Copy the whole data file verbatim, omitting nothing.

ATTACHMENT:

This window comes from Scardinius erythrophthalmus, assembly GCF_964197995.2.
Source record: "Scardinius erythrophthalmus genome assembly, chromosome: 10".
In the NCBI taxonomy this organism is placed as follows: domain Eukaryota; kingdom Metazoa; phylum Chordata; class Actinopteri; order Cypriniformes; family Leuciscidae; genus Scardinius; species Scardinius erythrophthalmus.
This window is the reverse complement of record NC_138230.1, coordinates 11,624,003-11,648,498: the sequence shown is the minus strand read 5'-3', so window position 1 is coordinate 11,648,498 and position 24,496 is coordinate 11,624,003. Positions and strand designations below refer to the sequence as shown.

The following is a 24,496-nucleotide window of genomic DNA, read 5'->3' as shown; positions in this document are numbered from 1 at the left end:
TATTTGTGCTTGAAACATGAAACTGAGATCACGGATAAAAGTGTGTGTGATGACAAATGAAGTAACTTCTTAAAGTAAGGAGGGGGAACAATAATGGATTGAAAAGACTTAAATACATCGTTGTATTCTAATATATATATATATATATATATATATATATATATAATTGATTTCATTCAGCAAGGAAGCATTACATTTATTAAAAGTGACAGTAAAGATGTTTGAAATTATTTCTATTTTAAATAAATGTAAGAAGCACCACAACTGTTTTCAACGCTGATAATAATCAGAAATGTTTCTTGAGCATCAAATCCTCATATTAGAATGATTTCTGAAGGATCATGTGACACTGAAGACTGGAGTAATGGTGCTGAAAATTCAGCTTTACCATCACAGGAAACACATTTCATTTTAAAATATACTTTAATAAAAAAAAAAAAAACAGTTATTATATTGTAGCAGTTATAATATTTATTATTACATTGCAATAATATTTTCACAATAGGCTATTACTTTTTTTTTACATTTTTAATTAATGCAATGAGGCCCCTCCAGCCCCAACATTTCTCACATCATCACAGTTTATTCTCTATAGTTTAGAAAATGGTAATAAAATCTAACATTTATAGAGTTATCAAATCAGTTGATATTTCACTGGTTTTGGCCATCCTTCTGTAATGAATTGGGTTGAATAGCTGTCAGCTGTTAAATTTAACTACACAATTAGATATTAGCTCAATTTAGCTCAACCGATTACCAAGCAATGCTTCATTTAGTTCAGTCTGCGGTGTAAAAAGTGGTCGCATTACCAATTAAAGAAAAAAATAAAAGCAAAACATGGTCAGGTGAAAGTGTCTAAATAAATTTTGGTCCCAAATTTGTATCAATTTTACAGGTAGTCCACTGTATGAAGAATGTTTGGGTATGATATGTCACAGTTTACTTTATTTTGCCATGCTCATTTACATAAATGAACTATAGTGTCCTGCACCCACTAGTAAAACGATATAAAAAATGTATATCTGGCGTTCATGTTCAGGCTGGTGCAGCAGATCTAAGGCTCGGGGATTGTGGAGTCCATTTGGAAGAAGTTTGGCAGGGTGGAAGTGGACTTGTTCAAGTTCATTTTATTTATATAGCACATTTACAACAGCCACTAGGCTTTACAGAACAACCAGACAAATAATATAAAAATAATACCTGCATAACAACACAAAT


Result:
This window comes from Scardinius erythrophthalmus, assembly GCF_964197995.2.
Source record: "Scardinius erythrophthalmus genome assembly, chromosome: 10".
In the NCBI taxonomy this organism is placed as follows: domain Eukaryota; kingdom Metazoa; phylum Chordata; class Actinopteri; order Cypriniformes; family Leuciscidae; genus Scardinius; species Scardinius erythrophthalmus.
This window is the reverse complement of record NC_138230.1, coordinates 11,624,003-11,648,498: the sequence shown is the minus strand read 5'-3', so window position 1 is coordinate 11,648,498 and position 24,496 is coordinate 11,624,003. Positions and strand designations below refer to the sequence as shown.

The following is a 24,496-nucleotide window of genomic DNA, read 5'->3' as shown; positions in this document are numbered from 1 at the left end:
TATTTGTGCTTGAAACATGAAACTGAGATCACGGATAAAAGTGTGTGTGATGACAAATGAAGTAACTTCTTAAAGTAAGGAGGGGGAACAATAATGGATTGAAAAGACTTAAATACATCGTTGTATTCTAATATATATATATATATATATATATATATATATATAATTGATTTCATTCAGCAAGGAAGCATTACATTTATTAAAAGTGACAGTAAAGATGTTTGAAATTATTTCTATTTTAAATAAATGTAAGAAGCACCACAACTGTTTTCAACGCTGATAATAATCAGAAATGTTTCTTGAGCATCAAATCCTCATATTAGAATGATTTCTGAAGGATCATGTGACACTGAAGACTGGAGTAATGGTGCTGAAAATTCAGCTTTACCATCACAGGAAACACATTTCATTTTAAAATATACTTTAATAAAAAAAAAAAAAACAGTTATTATATTGTAGCAGTTATAATATTTATTATTACATTGCAATAATATTTTCACAATAGGCTATTACTTTTTTTTTACATTTTTAATTAATGCAATGAGGCCCCTCCAGCCCCAACATTTCTCACATCATCACAGTTTATTCTCTATAGTTTAGAAAATGGTAATAAAATCTAACATTTATAGAGTTATCAAATCAGTTGATATTTCACTGGTTTTGGCCATCCTTCTGTAATGAATTGGGTTGAATAGCTGTCAGCTGTTAAATTTAACTACACAATTAGATATTAGCTCAATTTAGCTCAACCGATTACCAAGCAATGCTTCATTTAGTTCAGTCTGCGGTGTAAAAAGTGGTCGCATTACCAATTAAAGAAAAAAATAAAAGCAAAACATGGTCAGGTGAAAGTGTCTAAATAAATTTTGGTCCCAAATTTGTATCAATTTTACAGGTAGTCCACTGTATGAAGAATGTTTGGGTATGATATGTCACAGTTTACTTTATTTTGCCATGCTCATTTACATAAATGAACTATAGTGTCCTGCACCCACTAGTAAAACGATATAAAAAATGTATATCTGGCGTTCATGTTCAGGCTGGTGCAGCAGATCTAAGGCTCGGGGATTGTGGAGTCCATTTGGAAGAAGTTTGGCAGGGTGGAAGTGGACTTGTTCAAGTTCATTTTATTTATATAGCACATTTACAACAGCCACTAGGCTTTACAGAACAACCAGACAAATAATATAAAAATAATACCTGCATAACAACACAAAT